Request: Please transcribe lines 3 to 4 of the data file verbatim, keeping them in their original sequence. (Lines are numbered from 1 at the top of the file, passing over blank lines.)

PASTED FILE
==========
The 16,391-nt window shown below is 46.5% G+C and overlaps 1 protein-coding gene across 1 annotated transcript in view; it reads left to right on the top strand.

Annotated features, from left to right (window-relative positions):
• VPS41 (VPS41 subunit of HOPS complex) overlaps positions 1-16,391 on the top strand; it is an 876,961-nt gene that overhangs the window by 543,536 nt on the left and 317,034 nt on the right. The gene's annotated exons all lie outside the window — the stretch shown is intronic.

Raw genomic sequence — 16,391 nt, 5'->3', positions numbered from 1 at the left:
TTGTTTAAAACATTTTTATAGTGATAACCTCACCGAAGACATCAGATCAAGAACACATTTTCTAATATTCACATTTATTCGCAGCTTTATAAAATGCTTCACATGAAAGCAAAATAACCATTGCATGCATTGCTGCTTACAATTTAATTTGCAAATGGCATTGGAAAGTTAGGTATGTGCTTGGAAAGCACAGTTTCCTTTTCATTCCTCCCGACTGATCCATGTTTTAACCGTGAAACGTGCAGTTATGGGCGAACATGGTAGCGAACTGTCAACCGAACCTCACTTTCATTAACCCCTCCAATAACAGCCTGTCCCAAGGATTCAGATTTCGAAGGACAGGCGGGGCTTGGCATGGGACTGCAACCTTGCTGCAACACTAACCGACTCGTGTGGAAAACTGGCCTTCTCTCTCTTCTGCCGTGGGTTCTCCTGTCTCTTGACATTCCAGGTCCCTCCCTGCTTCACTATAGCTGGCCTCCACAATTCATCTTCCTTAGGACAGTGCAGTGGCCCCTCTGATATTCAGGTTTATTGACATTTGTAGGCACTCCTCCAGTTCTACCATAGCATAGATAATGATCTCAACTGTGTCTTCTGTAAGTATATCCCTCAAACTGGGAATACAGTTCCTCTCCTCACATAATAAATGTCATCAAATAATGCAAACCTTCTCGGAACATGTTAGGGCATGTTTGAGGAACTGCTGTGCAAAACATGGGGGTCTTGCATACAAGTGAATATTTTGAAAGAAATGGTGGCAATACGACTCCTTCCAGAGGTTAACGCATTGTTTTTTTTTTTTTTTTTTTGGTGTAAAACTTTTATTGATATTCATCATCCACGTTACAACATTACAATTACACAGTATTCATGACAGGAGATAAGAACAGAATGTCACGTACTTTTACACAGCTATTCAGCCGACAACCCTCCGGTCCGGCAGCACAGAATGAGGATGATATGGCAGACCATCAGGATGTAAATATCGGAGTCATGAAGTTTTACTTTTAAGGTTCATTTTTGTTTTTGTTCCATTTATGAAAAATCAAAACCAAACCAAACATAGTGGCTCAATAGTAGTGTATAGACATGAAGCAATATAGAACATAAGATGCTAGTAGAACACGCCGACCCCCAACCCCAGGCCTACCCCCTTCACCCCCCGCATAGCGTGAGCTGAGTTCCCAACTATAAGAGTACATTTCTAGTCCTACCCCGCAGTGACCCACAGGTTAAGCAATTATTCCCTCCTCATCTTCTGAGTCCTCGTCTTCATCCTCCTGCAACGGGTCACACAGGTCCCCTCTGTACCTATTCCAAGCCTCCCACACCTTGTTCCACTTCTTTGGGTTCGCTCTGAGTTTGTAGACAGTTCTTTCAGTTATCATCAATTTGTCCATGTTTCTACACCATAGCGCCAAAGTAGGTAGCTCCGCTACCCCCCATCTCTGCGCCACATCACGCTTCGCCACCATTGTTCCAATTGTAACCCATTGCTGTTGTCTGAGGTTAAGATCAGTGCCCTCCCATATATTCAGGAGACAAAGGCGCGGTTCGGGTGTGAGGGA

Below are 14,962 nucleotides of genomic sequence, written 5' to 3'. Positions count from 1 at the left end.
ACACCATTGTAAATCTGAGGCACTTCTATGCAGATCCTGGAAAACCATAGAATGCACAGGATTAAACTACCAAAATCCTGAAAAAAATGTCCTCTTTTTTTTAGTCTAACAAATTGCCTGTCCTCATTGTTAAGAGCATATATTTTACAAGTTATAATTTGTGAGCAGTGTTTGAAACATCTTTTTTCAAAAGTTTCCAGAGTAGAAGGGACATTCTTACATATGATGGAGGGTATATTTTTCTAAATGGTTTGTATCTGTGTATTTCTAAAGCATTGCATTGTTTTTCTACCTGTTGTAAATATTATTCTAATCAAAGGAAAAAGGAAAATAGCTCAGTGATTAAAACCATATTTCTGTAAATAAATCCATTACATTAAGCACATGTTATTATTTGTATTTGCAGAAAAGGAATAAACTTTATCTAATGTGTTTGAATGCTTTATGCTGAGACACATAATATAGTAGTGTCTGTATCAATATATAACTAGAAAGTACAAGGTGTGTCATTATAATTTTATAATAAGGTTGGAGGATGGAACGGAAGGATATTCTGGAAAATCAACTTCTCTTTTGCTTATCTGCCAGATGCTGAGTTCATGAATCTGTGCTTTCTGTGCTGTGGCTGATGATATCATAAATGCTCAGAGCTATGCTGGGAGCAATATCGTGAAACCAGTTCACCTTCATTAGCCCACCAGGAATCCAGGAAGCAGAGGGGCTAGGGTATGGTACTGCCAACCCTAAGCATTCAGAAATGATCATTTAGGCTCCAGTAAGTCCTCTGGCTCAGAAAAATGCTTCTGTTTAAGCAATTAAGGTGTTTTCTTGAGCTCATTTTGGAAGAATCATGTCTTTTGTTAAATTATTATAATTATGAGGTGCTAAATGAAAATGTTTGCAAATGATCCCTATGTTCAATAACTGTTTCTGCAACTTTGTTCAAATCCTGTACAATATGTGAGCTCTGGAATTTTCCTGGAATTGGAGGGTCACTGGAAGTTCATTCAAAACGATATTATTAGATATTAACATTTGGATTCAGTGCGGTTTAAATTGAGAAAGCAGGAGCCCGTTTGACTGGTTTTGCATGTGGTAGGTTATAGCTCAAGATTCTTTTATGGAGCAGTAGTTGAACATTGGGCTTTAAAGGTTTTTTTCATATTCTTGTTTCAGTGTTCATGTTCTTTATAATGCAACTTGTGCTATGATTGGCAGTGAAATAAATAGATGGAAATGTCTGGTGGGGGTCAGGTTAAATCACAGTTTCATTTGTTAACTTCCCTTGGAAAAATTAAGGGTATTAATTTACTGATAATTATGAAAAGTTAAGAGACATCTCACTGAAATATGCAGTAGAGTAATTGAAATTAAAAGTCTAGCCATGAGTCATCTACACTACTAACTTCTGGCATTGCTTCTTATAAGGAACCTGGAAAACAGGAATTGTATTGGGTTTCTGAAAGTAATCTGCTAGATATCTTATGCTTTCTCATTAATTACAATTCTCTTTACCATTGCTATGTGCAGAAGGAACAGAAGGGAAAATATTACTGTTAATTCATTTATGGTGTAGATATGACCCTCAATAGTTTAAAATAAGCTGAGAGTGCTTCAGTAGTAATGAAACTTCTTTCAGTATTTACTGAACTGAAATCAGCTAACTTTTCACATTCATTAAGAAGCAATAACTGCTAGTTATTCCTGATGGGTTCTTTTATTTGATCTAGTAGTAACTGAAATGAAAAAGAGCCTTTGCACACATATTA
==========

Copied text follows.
• VPS41 (VPS41 subunit of HOPS complex) overlaps positions 1-16,391 on the top strand; it is an 876,961-nt gene that overhangs the window by 543,536 nt on the left and 317,034 nt on the right. The gene's annotated exons all lie outside the window — the stretch shown is intronic.

Raw genomic sequence — 16,391 nt, 5'->3', positions numbered from 1 at the left: